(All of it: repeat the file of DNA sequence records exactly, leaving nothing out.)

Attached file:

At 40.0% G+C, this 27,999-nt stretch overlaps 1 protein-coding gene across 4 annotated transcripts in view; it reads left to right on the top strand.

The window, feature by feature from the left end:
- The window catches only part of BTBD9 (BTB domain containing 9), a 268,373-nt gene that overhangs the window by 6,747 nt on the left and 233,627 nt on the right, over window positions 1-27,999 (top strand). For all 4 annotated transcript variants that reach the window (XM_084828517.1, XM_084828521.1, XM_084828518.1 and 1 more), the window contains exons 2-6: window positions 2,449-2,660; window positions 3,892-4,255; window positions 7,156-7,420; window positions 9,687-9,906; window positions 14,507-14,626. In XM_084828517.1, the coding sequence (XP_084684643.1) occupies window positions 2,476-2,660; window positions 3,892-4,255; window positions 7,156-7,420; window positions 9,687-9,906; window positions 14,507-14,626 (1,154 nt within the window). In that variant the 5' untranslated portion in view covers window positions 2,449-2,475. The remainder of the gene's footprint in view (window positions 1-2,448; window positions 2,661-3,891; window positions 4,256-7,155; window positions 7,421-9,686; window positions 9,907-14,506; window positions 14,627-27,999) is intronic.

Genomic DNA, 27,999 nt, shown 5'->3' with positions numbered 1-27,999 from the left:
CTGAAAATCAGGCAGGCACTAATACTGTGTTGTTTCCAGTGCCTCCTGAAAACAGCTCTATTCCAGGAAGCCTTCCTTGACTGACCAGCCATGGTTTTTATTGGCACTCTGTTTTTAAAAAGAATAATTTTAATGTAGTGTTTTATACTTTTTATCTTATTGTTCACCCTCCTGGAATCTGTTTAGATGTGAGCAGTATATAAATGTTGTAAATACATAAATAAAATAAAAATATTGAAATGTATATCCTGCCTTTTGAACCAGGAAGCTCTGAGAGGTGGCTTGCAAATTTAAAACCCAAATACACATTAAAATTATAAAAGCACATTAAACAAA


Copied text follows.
At 40.0% G+C, this 27,999-nt stretch overlaps 1 protein-coding gene across 4 annotated transcripts in view; it reads left to right on the top strand.

The window, feature by feature from the left end:
- The window catches only part of BTBD9 (BTB domain containing 9), a 268,373-nt gene that overhangs the window by 6,747 nt on the left and 233,627 nt on the right, over window positions 1-27,999 (top strand). For all 4 annotated transcript variants that reach the window (XM_084828517.1, XM_084828521.1, XM_084828518.1 and 1 more), the window contains exons 2-6: window positions 2,449-2,660; window positions 3,892-4,255; window positions 7,156-7,420; window positions 9,687-9,906; window positions 14,507-14,626. In XM_084828517.1, the coding sequence (XP_084684643.1) occupies window positions 2,476-2,660; window positions 3,892-4,255; window positions 7,156-7,420; window positions 9,687-9,906; window positions 14,507-14,626 (1,154 nt within the window). In that variant the 5' untranslated portion in view covers window positions 2,449-2,475. The remainder of the gene's footprint in view (window positions 1-2,448; window positions 2,661-3,891; window positions 4,256-7,155; window positions 7,421-9,686; window positions 9,907-14,506; window positions 14,627-27,999) is intronic.

Genomic DNA, 27,999 nt, shown 5'->3' with positions numbered 1-27,999 from the left:
CTGAAAATCAGGCAGGCACTAATACTGTGTTGTTTCCAGTGCCTCCTGAAAACAGCTCTATTCCAGGAAGCCTTCCTTGACTGACCAGCCATGGTTTTTATTGGCACTCTGTTTTTAAAAAGAATAATTTTAATGTAGTGTTTTATACTTTTTATCTTATTGTTCACCCTCCTGGAATCTGTTTAGATGTGAGCAGTATATAAATGTTGTAAATACATAAATAAAATAAAAATATTGAAATGTATATCCTGCCTTTTGAACCAGGAAGCTCTGAGAGGTGGCTTGCAAATTTAAAACCCAAATACACATTAAAATTATAAAAGCACATTAAACAAA